11-11-2019, 08:38 AM #11
just to be clear, the spec for the air gap is .020 to .030 is acceptable and anything higher needs to be shimmed?
11-11-2019, 11:20 AM #12
That's correct, Nick. I think a small deviation i.e. 0.032" total would likely be useable as is. The issue is two fold and both folds (so to speak) are plunger travel related.
If the lash gets too great the plunger runs out of travel and can not take up the lash between the valve train finger follower and the lobe. This will cause clatter similar to what you are hearing (I am not suggesting that is the cause of yours although it might be). The additional clearance beats up the valvetrain because cams cut for hydraulic lifters do not have the clearance take up ramps that solid lifter designs have. The absence of the ramp means the valve train hammers itself on each valve opening getting progressively worse until some bad happens.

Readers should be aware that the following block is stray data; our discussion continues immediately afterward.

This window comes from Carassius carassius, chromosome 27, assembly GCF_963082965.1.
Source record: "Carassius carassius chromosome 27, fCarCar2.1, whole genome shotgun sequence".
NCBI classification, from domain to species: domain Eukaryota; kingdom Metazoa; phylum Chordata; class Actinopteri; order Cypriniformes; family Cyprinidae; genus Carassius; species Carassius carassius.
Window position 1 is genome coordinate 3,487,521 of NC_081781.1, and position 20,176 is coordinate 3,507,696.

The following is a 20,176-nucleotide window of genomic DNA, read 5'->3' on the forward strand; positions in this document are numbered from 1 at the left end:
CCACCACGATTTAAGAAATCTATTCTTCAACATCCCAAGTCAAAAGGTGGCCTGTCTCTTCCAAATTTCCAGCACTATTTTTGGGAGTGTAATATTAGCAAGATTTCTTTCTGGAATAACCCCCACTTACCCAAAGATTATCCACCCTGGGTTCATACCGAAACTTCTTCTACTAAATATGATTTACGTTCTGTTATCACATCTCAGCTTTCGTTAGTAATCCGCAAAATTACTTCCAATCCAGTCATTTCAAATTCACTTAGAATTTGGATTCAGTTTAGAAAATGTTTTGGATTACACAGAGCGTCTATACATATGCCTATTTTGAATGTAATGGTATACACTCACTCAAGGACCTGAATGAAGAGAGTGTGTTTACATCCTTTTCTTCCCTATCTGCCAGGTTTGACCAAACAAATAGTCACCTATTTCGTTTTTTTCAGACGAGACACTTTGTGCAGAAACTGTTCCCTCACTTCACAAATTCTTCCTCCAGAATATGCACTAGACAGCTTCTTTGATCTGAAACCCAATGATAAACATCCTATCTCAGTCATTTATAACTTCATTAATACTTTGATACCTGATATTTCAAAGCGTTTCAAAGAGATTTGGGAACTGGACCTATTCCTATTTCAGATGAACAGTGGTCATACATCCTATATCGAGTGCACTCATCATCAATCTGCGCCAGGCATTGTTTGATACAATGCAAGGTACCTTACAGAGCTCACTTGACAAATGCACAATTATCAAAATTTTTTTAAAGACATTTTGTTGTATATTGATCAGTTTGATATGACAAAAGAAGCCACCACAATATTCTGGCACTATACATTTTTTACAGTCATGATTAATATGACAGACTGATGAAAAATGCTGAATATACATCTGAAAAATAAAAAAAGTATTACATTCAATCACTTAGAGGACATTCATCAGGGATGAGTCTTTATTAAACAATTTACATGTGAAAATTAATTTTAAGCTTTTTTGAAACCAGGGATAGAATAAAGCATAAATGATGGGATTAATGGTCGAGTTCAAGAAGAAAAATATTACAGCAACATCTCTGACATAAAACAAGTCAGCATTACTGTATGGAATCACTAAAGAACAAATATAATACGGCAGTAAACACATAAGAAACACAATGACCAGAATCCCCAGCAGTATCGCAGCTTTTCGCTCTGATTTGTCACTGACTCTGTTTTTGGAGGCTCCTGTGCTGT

If the lash gets too small, it might be possible to block the oil feed hole and the clatter would start again but for a different reason. In pushrod engines there a was long held the belief that the hydraulic lifter should be run at nearly the maximum extent of its travel to minimize lifter pump up and valve float. Although I have repeatedly heard that over the years, it has always been my opinion that valve float was caused by a poor cam profile and/or too weak a spring rate. I think in our engines the whoops for too little clearance is likely limited to blockage of the oil feed hole. Ford places a spring in each lash adjuster to raise the piston even w/o oil pressure I presume to insure the oil feed to the piston in the lash adjuster is not impeded.
It might be possible for one maybe two adjusters to have an out of spec clearance. For all 32 to have the problem would be unusual and the sort of whoops you should have had audible warnings about from day one. That said it never hurts to know where you numbers actually are although it is going to be round to do in car. Pick a couple of easy to get to cylinders to start with. If they check OK then the others are most likely OK also and your problem lies elsewhere.
Last edited by eschaider; 11-15-2019 at 08:47 PM. Reason: Spelling and Grammar
11-18-2019, 04:37 PM #13
Excuse the accent
Last edited by 03yllwcobra; 11-18-2019 at 04:41 PM.
11-18-2019, 06:50 PM #14